The writing was on the wall if he passed on the one year extension, and passed he did. He’d rather fall on his own sword than take responsibility for what he had caused. Par for the course for Harry.
So if I got what I wanted, why am I still writing about the matter? Well, as you might expect from my often pessimistic outlooks, I have some concerns about the timing of losing our manager. With a number of other clubs having already filled coaching vacancies, Spurs are left with a thin list of candidates that check off all the boxes for the successor to Harry’s throne.
Who could we name now that would make the footballing world stand up and take notice of our ambition? Mourinho signed a contract extension with Madrid. Ancelotti is on a long-term deal with PSG where he has nearly unlimited funds at his disposal. Guus Hiddink finds himself in a similar situation with Russian rich-boys Anzhi. The promising Brendan Rodgers was scooped up by Liverpool, just as Paul Lambert was by Aston Villa. Marcelo Bielsa even re-upped with Athletic Bilbao. I’m not even going to consider Pep Guardiola, given that scenario doesn’t even seem realistic in a fantasy.
That leaves us with the at least the Premier League-experienced David Moyes, André Villas-Boas, Roberto Martinez and — god I hope not — Rafa “The fat Spanish waiter” Benítez. If Levy is willing to look for managers without Premier League experience, some of the names that have bounced around include Didier Deschamps, Fabio Capello and Laurent Blanc. Each has their faults, just as they each have benefits too.
I don’t have any inside track on who’s gong to land the position, and I will undoubtedly have strong feelings about whomever is eventually named. Moyes seems the most likely, but that doesn’t mean it’s a guarantee. Football always finds a way to surprise. Whether any of the others mentioned are realistic options remains to be seen, as well.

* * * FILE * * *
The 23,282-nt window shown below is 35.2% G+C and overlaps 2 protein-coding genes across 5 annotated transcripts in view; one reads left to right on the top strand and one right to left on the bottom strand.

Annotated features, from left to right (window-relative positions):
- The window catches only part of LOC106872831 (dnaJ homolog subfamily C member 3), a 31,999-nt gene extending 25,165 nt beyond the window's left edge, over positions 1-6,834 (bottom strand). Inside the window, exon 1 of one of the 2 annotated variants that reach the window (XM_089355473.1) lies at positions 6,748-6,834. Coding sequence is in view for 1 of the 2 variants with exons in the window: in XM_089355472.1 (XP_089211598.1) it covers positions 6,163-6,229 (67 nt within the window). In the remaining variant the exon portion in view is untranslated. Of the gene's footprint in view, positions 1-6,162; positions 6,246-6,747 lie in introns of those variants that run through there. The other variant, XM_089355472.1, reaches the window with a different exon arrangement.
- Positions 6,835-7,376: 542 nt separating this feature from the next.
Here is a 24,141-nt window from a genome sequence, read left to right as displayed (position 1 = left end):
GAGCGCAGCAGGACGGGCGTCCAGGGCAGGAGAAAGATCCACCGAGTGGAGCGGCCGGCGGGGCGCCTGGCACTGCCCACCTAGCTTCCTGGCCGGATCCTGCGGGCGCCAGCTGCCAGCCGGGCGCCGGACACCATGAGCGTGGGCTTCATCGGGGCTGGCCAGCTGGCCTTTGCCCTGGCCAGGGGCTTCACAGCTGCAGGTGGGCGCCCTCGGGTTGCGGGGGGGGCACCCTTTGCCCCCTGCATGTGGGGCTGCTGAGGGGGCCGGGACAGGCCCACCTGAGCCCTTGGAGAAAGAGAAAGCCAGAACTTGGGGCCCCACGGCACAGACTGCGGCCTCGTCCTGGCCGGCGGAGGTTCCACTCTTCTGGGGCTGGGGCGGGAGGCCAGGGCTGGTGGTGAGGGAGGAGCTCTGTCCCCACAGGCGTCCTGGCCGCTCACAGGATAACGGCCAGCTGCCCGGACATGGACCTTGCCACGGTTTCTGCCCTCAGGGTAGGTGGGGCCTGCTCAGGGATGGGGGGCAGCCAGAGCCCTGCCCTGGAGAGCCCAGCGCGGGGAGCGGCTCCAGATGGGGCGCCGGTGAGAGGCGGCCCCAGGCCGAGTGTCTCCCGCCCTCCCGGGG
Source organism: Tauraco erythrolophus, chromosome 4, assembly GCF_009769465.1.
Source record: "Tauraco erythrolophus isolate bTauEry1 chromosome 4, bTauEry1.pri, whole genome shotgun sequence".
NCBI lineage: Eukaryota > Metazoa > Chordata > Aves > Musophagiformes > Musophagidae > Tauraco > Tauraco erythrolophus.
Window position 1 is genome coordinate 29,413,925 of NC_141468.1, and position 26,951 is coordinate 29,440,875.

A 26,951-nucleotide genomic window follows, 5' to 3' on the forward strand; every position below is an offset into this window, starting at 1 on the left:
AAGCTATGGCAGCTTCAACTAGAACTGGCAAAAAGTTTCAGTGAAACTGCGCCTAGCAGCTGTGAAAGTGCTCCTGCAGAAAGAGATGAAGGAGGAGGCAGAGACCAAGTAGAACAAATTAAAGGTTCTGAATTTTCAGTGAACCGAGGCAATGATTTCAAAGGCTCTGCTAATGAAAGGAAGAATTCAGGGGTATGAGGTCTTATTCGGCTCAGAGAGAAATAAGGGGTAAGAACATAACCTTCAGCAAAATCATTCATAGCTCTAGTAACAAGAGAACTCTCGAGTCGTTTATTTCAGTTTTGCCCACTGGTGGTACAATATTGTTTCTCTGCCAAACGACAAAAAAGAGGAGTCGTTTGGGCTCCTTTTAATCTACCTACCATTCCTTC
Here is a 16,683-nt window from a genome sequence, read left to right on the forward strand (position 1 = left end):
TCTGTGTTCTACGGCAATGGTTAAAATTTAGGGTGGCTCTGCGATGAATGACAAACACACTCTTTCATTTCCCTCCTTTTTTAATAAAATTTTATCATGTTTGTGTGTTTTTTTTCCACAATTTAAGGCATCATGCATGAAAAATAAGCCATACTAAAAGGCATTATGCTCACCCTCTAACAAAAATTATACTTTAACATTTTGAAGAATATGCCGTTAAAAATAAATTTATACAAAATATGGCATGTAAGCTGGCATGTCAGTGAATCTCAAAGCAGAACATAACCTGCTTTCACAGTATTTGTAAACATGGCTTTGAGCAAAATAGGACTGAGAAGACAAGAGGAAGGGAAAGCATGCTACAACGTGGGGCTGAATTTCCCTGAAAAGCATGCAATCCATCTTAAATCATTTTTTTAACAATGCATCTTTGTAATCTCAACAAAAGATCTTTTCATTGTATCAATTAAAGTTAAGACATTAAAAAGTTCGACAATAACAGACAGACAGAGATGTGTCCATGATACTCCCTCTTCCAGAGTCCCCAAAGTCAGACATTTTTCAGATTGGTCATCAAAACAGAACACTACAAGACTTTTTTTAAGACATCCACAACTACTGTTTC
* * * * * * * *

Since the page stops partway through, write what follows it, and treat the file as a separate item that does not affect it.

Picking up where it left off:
All I know is that whoever we end up naming, it needs to happen in extremely short order. Like in the next week or so. And as soon as he’s named, Levy needs to immediately announce that said manager is being backed with a sizable transfer war chest and that Spurs are going nowhere. These two actions will not only help to reassure the worried fan base, but also serve to stop any potential squad exodus.
If Modrić wants to go, let him (so long as it’s for a ludicrous sum). But everyone else needs to stay, and reinforcements need to be recruited. Otherwise, Spurs will be going somewhere: back to mid-table mediocrity.
However, for this transition to really go as smoothly as possible, something else needs to happen that falls outside of Levy’s control. We, the fans, have to get behind the chairman and his pick for manager.
There’s no sense in looking backwards any longer. What’s done is done. It’s in the past, and there’s nothing we can do about it. Showing the players, the manager and the board that our love for the Cockerel isn’t affected by such dramatics will go a long way to getting this club back to the place we want to be. Maybe even higher.